Tony Criswell could have let go, but he held on, with both arms, to the body of LSU forward Johnny O’Bryant during the final minute of Tuesday's basketball game.
Criswell and the rest of his teammates had heard since Saturday about how the size of 6-foot 9-inch O’Bryant and 6-foot-8-inch forward Jordan Mickey would pose a problem for a Missouri team limited in size and production down low.
And it did.
Missouri, which breezed to a 10-0 record thanks to a less than spectacular nonconference schedule, lost its third Southeastern Conference game in less than two weeks. LSU won 77-71 in Baton Rouge on Tuesday.
With less than a minute to play, LSU led by four thanks in large part to the physical superiority of O’Bryant, who finished with 16 points, and Mickey, who finished with six blocks.
So Criswell held on, bear hugging O’Bryant in a desperate attempt to keep Missouri from dropping another conference road game, to keep Missouri from slipping closer towards the NCAA bubble.
But Criswell’s arms never made it to the basketball, which O’Bryant released as the whistle blew with 46 seconds remaining. Both players fell, and O’Bryant, the biggest man on the floor, watched his game-sealing shot sink through the hoop from the ground. LSU now led 72-66.
It was an effort indicative of the dominance LSU benefited from in the frontcourt and the resulting futility Missouri got from its.
In a battle between LSU’s forwards and Missouri’s guards, the Tigers from the Show-Me State once again received an effective, efficient performance from its three perimeter scorers.
But that was overshadowed by Missouri's lack of size and strength on the block.
Missouri is now 14-4 overall and 2-3 in SEC play after surrendering 19 points to Shavon Coleman and a double-double to Mickey, a freshman who finished with 14 points and 13 rebounds.
“It obviously wasn’t one of our better moments defensively,” Missouri coach Frank Haith told The Associated Press. “LSU made some big shots and made their free throws when they went to the line down the stretch. We were slow reacting a little bit on defense.”
LSU shot 18-for-26 from the free throw line, including four consecutive makes by Anthony Hickey in the final minute to keep the six-point lead secure that O'Bryant provided.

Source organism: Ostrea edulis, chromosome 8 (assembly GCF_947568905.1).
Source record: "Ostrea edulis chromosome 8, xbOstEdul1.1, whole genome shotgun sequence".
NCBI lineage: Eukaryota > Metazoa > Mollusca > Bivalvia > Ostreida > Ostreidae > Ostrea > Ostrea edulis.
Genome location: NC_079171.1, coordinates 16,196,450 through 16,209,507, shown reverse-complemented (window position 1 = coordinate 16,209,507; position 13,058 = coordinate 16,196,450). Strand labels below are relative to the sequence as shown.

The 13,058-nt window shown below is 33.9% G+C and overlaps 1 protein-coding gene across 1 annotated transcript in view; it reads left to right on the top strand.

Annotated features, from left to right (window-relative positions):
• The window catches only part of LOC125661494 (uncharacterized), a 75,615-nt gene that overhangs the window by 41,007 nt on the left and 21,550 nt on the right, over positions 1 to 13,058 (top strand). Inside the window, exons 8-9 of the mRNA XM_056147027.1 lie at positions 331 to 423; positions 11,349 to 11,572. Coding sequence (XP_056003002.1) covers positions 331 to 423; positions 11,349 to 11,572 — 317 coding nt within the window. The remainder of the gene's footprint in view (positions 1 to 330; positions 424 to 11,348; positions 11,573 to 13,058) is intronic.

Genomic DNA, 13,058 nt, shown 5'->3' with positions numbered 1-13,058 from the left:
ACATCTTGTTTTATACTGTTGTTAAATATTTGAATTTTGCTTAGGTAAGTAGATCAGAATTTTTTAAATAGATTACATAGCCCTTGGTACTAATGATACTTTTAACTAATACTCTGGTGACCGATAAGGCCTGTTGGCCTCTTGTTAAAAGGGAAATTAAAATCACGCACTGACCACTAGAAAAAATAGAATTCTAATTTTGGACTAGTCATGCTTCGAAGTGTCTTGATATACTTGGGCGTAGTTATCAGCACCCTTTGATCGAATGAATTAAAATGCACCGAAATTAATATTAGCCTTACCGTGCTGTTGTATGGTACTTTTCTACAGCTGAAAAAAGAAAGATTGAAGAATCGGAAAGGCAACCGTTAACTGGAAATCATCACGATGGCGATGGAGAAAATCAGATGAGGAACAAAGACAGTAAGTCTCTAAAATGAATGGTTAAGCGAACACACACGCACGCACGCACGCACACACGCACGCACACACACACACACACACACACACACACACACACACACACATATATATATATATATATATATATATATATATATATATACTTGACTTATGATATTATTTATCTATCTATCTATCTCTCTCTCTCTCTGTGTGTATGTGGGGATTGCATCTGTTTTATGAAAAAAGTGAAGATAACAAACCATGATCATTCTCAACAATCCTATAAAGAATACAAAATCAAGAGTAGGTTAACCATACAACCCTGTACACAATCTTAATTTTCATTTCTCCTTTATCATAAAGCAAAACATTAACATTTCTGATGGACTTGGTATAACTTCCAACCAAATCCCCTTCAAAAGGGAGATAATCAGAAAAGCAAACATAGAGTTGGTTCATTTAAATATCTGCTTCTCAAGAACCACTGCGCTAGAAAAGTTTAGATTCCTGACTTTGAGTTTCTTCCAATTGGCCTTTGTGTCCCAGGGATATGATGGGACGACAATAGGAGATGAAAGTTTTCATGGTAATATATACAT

“I’m really proud of how our team bore their neck,” LSU coach Johnny Jones told the AP. “They got stops and tough rebounds on the defensive end. Then, they were able to execute on the offensive end. They knocked down some big free throws.”
Missouri landed in Baton Rouge as the SEC’s second best team at getting to the free throw line. But the Tigers failed at drawing contact in the paint. Missouri attempted just 19 free throws and had nine shots blocked. Hands that usually get body were getting ball.
That combination resulted in Criswell, Ryan Rosburg, Keanau Post and Johnathan Williams III – Missouri’s post players — combining for eight points.
The ineffectiveness of the Missouri interior attack was most obvious on a second-half possession when Missouri missed three consecutive offensive put-backs.
After a Tim Quarterman jumper put LSU up 52-49, little-used reserve forward Torren Jones missed a layup. Then Ross missed one, then Criswell missed. The ball eventually became loose and found its way into the hands of Jordan Clarkson near the top of the key.
Clarkson ignored an open Jabari Brown on the wing and instead had his dunk attempt blocked emphatically by Mickey, culminating another frustrating possession for a Tiger team that, at the rim, has been often overmatched.
Clarkson finished with 19 points but had turnovers and shots blocked down the stretch. A career-high 28 points from Brown, on 10-for-15 shooting and five 3-pointers, kept Missouri in the game.
Brown’s tomahawk dunk in transition brought Missouri within two points at 53-51, his fadeaway 3-pointer from the top of the key put Missouri ahead 65-64 with under 3 minutes, 39 seconds to play.
But LSU responded quickly with two free throws and a field goal by Mickey and a layup from Coleman.
Another Brown 3-pointer cut LSU’s lead to three with 18.2 seconds to play.
Individually, Brown was stopped only once, momentarily, when blood trickled from his knee and reached the bottom of his shin at one point in the second half. A quick bandage from the Missouri trainer stopped the bleeding.
Another conference loss too soon, and the Tigers may need a bandage too.
Supervising editor is Erik Hall.